A Glut of Liquidity?

Friday, February 09, 2007 | 09:10 AM

Liquidity We've heard the word "Liquidity" bantered about incessantly over the past few years. The Economist looks into exactly what this means (A fluid concept). 

Just about everyone agrees that there's a lot of liquidity about—whatever it is

LIQUIDITY is everywhere. Depending on what you read, you may learn that the world's financial markets are awash with it, that there is a glut of it or even that there is a wall of it. But what exactly is it? Again depending on what you read, you may be told that “it is one of the most mentioned, but least understood, concepts in the financial market debate today” or that “there is rarely much clarity about what ‘buoyant liquidity’ actually means...”

Globally, money looks plentiful. In the euro area and Britain, broad money growth is running well ahead of nominal GDP. Or take the global supply of dollars, fuelled by America's large current-account deficit, the accumulation of reserves by foreign governments and their recycling back to the United States. A common measure of this, says Mr Barnes, is the American monetary base plus United States securities held by the Fed for foreign countries. Its annual growth rate peaked in 2004, at more than 20%. But because those securities have continued to pile up, this measure of liquidity is still growing at a rate of around 10% (see right-hand chart, above). Another gauge, combining all foreign-exchange reserves with America's monetary base, has risen at an average rate of perhaps 18% in the past four years. And this omits the contribution to global liquidity of the Bank of Japan, whose low interest rates are fuelling the “carry trade”.

All this is reflected in financial markets for everything from developing-country debt to corporate junk, commodities and art. Global willingness to save and lend is running ahead of investment. Ben Bernanke, chairman of the Fed, has spoken of a savings glut. Then again, the real puzzle could be companies' “investment restraint”, according to Raghuram Rajan, of the University of Chicago's business school (and until recently chief economist at the IMF). Maybe, he suggests, investment is becoming more centred on people and less on physical capital; maybe physical investment is being switched to emerging economies; maybe uncertainty still holds back investment abroad—as it does not, say, investment in property at home. Whatever the cause, a shortage of investment in fixed assets implies a shortage of debt collateralised on them. The financing glut has thus spilled over into markets for existing assets."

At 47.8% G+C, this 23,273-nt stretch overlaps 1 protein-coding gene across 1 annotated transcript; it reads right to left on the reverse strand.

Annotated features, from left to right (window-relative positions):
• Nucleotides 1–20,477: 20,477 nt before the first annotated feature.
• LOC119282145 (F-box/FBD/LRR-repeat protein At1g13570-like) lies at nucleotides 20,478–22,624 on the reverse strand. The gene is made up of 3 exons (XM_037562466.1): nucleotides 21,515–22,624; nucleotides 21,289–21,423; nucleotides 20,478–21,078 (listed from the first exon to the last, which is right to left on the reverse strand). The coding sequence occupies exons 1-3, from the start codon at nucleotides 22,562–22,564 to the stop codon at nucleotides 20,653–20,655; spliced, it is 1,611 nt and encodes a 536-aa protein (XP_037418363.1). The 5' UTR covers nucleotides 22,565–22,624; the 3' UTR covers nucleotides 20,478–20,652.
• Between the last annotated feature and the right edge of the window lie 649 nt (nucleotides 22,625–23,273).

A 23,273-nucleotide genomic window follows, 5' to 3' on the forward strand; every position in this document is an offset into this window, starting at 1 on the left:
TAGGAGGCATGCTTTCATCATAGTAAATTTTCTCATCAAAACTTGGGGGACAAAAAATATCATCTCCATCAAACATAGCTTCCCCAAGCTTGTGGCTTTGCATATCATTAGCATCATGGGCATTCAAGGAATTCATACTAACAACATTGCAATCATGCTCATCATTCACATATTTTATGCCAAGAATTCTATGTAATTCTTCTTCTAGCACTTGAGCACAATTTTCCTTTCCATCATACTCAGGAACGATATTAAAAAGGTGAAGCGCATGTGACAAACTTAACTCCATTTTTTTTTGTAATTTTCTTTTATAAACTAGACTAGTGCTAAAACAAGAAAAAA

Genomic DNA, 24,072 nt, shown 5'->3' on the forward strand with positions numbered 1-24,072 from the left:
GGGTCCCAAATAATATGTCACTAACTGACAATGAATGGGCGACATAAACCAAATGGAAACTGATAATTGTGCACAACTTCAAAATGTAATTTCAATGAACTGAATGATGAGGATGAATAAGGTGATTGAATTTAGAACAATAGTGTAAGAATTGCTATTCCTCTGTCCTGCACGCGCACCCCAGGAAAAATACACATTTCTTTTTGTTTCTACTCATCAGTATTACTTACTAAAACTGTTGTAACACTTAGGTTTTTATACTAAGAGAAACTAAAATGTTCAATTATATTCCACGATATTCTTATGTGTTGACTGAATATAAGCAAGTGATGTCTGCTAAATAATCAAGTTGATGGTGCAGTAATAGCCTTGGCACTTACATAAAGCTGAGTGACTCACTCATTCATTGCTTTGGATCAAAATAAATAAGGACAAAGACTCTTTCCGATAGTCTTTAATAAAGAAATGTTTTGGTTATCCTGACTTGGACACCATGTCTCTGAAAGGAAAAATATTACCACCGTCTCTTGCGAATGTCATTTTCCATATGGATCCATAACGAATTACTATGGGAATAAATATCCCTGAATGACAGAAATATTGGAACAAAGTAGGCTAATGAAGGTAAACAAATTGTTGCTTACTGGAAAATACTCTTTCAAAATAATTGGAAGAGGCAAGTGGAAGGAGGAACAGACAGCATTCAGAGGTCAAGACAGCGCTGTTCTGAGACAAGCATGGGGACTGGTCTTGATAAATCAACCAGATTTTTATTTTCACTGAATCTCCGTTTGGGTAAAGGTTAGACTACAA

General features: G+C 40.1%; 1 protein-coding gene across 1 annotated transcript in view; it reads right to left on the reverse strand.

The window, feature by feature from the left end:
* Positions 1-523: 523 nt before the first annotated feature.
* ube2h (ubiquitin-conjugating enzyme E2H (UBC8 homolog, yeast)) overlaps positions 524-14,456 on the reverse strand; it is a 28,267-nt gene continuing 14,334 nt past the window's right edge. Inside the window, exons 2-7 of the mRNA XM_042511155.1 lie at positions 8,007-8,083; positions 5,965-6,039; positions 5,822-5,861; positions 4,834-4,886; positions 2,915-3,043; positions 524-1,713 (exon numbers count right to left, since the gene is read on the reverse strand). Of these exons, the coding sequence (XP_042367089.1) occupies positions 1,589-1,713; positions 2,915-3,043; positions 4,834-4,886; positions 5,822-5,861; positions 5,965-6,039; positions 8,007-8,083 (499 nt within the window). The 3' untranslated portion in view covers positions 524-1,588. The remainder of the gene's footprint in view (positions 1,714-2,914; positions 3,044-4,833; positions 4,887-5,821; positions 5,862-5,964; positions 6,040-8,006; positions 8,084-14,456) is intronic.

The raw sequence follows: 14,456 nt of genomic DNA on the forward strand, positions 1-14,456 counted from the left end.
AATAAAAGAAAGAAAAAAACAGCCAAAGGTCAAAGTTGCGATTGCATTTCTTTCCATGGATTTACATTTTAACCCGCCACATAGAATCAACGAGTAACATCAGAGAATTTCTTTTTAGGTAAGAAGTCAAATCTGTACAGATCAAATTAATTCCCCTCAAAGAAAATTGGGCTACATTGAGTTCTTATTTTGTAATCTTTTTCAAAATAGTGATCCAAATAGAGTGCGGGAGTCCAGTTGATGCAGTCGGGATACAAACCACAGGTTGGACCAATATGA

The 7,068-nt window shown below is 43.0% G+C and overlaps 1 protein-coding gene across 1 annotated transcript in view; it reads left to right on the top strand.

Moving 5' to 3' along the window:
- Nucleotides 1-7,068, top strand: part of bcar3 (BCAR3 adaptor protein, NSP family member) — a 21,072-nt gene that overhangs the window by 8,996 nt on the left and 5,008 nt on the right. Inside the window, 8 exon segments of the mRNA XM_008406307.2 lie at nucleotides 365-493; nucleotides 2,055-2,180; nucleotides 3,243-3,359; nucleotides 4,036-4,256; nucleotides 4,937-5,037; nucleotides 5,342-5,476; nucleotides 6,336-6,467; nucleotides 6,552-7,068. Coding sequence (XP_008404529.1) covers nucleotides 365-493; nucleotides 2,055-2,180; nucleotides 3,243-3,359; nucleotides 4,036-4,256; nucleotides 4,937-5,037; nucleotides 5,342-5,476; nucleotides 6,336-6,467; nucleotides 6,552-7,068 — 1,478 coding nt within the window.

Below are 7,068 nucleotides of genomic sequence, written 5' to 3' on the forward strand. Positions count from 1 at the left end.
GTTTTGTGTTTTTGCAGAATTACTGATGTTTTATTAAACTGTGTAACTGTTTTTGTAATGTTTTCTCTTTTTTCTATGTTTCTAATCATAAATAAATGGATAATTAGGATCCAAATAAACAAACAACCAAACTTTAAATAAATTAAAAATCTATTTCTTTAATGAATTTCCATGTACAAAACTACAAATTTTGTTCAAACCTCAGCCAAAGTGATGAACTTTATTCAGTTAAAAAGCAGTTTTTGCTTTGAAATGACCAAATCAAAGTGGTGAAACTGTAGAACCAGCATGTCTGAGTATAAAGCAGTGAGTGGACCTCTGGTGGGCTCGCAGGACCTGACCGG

Th entire column is worth a read . . .

>

Source:
A fluid concept
The Economist, Feb 8th 2007
http://www.economist.com/printedition/PrinterFriendly.cfm?story_id=8669202

Friday, February 09, 2007 | 09:10 AM | Permalink | Comments (19) | TrackBack (0)
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Comments

Thanks, BR. Another commentary said this:

In Australia, the M3 money supply is 13% higher from a year ago, British M4 is 13% higher, the Euro Zone's M3 is 9.3% higher, a 16-year high, Korea's M3 is 10.3% higher, China's M2 is 16.9% higher, a 16-year high, and Russia's M2 is 45% higher.

And Mish has an article on how printing money endlessly is a win/win for everyone, until it isn't.

Let’s say that I invent a printing press that allows me to produce counterfeit money (let’s say US dollars) by the trillions – these dollars look EXACTLY like real ones, so no one can tell the difference, not even the government or the bank. So I start off the first year by counterfeiting $3 trillion dollars...

Posted by: Michael C. | Feb 9, 2007 9:44:47 AM

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